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  • Open Access

Influence of recurrent interactions on texture processing in networks with different visual map organizations

  • 1Email author,
  • 1 and
  • 1
BMC Neuroscience201516 (Suppl 1) :P115

https://doi.org/10.1186/1471-2202-16-S1-P115

  • Published:

Keywords

  • Orientation Selectivity
  • Visual Texture
  • Orientation Tuning
  • Recurrent Connection
  • Feed Forward Connection

The functional architecture of the visual cortex displays marked differences across mammalian species: in stark contrast to primates, in which the preferred stimulus orientation forms an almost smooth map across the cortical surface, in rodents a 'salt-and-pepper' organization has been observed [1]. It is conceivable that the organization of preferred orientation has an impact on the processing of visual input. Recently [2], we found that in a biologically inspired object recognition system with a pure feed forward network architecture, smooth orientation maps outperform the salt-and-pepper organization in a texture recognition task. Here, we extend this work to study the effect of recurrent connections on neuronal response properties and texture recognition, comparing the two types of cortical architectures.

Our model is a recurrent single-layer rate network. The feed forward connections to each neuron are properly oriented Gabor-filters. Recurrent connections between two neurons depend both on the spatial distance between these neurons and on their orientation selectivities. Inspired by [3], the angle-dependent interaction function is weighted by the product of selectivities of both neurons and enables excitation between cells with similar preferred orientations and inhibition between cells with orthogonal ones. We also study the effects of purely distant-dependent recurrent connectivity of Mexican-hat type, with spatial extent related to local column spacing in case of smooth map layout. We design a network for the salt-and-pepper organization in an analogous way, assuming the same spatial extent of connectivity and its tuning-dependence as observed in mouse visual cortex [4].

Varying the strength and selectivity of recurrent versus feed-forward connections, we first explore the influence of recurrence on the orientation selectivity. For that purpose, we drive the network with oriented gratings to reconstruct the selectivity from the activities. In agreement with [5] we observe sharpening of the orientation tuning of the network by recurrent interactions, such that oriented stimuli can be well discriminated even with weak feed-forward tuning. We further study the role of recurrent connections in processing more complex stimuli. We present visual textures to the model, then feed the responses into a classifier (linear SVM) that learns to predict a class label. This allows us to study how differences in feed-forward and recurrent connections impact texture classification, and to compare the orientation-preference map and salt-and-pepper organization in texture recognition tasks.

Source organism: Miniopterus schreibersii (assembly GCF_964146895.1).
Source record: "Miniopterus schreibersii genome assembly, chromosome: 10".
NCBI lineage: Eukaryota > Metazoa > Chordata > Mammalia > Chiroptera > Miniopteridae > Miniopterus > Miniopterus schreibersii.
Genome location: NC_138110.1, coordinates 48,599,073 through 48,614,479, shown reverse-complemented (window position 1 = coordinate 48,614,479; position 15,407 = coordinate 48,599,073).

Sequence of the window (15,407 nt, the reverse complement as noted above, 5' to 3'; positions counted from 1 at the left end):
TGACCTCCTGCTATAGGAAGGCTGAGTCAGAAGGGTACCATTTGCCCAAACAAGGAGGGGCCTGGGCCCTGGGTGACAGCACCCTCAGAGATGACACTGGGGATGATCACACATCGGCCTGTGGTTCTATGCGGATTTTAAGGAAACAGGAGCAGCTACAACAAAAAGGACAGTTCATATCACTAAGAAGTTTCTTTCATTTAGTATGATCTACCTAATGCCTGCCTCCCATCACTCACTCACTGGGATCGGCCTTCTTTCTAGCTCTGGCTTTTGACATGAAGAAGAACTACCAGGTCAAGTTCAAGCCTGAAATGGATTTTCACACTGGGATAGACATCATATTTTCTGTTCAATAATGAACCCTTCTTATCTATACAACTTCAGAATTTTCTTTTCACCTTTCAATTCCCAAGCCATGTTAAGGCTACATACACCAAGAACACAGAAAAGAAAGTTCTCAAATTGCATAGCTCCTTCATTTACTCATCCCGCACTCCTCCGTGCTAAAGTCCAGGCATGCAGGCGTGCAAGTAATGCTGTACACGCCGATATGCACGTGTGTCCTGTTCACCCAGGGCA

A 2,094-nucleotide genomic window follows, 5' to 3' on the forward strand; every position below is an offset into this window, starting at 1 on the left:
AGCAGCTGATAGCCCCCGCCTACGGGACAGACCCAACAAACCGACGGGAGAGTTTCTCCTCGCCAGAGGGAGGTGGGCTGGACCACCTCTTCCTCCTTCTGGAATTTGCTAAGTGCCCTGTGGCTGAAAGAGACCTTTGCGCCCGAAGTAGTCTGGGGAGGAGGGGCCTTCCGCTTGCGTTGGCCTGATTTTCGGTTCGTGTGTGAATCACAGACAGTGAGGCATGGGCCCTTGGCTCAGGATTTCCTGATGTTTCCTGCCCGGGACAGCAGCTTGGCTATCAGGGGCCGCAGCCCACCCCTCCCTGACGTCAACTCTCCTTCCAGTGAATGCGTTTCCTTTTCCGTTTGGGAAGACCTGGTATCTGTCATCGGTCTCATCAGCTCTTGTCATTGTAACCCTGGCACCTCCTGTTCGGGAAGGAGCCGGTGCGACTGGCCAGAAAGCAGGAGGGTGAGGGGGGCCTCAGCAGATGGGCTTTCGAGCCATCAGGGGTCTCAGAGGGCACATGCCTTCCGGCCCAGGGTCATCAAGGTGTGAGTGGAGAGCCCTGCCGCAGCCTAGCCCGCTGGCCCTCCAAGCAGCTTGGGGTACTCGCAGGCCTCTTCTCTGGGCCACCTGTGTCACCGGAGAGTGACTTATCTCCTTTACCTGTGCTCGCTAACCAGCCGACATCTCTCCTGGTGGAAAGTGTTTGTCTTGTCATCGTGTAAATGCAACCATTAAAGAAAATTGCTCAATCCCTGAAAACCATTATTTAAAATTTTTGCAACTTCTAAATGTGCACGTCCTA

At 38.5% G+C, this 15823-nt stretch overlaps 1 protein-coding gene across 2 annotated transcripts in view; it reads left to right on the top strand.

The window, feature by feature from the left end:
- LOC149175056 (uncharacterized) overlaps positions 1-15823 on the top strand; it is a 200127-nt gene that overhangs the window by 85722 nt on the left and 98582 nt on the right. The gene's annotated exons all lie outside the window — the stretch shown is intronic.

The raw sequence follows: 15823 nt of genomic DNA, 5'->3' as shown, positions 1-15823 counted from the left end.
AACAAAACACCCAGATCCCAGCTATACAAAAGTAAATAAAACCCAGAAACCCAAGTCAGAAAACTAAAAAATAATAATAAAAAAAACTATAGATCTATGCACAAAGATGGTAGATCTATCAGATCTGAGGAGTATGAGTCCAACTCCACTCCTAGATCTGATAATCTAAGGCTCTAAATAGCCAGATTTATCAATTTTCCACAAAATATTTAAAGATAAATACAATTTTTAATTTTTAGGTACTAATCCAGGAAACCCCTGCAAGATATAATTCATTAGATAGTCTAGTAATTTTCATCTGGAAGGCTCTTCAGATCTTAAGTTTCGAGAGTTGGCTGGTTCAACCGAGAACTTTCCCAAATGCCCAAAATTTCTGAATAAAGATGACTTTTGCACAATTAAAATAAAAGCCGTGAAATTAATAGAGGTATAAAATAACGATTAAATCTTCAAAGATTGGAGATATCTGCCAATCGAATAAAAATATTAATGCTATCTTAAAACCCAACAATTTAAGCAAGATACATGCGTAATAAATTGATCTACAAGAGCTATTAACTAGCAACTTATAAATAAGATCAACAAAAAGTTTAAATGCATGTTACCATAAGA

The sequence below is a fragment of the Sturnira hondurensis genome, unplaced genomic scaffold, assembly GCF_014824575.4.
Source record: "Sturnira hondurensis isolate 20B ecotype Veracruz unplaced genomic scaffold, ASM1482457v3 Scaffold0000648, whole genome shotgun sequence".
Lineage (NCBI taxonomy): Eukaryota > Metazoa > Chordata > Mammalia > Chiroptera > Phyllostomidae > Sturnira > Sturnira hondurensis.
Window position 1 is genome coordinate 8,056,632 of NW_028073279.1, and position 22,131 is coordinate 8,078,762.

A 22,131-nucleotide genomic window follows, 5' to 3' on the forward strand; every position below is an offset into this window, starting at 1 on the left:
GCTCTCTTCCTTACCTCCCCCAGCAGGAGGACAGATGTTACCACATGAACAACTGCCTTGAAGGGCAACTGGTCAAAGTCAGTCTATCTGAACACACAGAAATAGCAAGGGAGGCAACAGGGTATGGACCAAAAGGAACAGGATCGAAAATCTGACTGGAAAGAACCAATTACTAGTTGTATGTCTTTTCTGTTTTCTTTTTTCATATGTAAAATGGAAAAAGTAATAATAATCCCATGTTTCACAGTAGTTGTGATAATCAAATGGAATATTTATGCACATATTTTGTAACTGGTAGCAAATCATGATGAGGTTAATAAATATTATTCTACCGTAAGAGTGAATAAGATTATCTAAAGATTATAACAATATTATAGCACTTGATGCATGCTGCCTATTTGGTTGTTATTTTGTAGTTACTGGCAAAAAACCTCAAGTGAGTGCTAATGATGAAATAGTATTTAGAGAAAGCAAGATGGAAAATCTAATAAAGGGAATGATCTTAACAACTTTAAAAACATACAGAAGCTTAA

Authors’ Affiliations

(1)
Frankfurt Institute for Advanced Studies and Faculty of Computer Science and Mathematics, Johann Wolfgang Goethe University, Frankfurt am Main, 60438, Germany

References

  1. Kaschube M: Neural maps versus salt-and-pepper organization in visual cortex. Curr Opin Neurobiol. 2014, 24: 95-102.PubMedView ArticleGoogle Scholar
  2. Bauer F, Kaschube M: Processing textures in a smooth visual map and a salt-and-pepper organization. Bernstein Conference. 2013Google Scholar
  3. Blumenfeld B, Bibitchkov D, & Tsodyks M: Neural network model of the primary visual cortex: From functional architecture to lateral connectivity and back. J Comput Neurosci. 2006, 20 (2): , 219-241.PubMedPubMed CentralView ArticleGoogle Scholar
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  5. Ben-Yishai R, Bar-Or RL, Sompolinsky H: Theory of orientation tuning in visual cortex. Proc Natl Acad Sci U S A. 1995, 92: , 3844-3848.PubMedPubMed CentralView ArticleGoogle Scholar

Copyright

© Kamyshanska et al. 2015

This article is published under license to BioMed Central Ltd. This is an Open Access article distributed under the terms of the Creative Commons Attribution License (http://creativecommons.org/licenses/by/4.0), which permits unrestricted use, distribution, and reproduction in any medium, provided the original work is properly cited. The Creative Commons Public Domain Dedication waiver (http://creativecommons.org/publicdomain/zero/1.0/) applies to the data made available in this article, unless otherwise stated.

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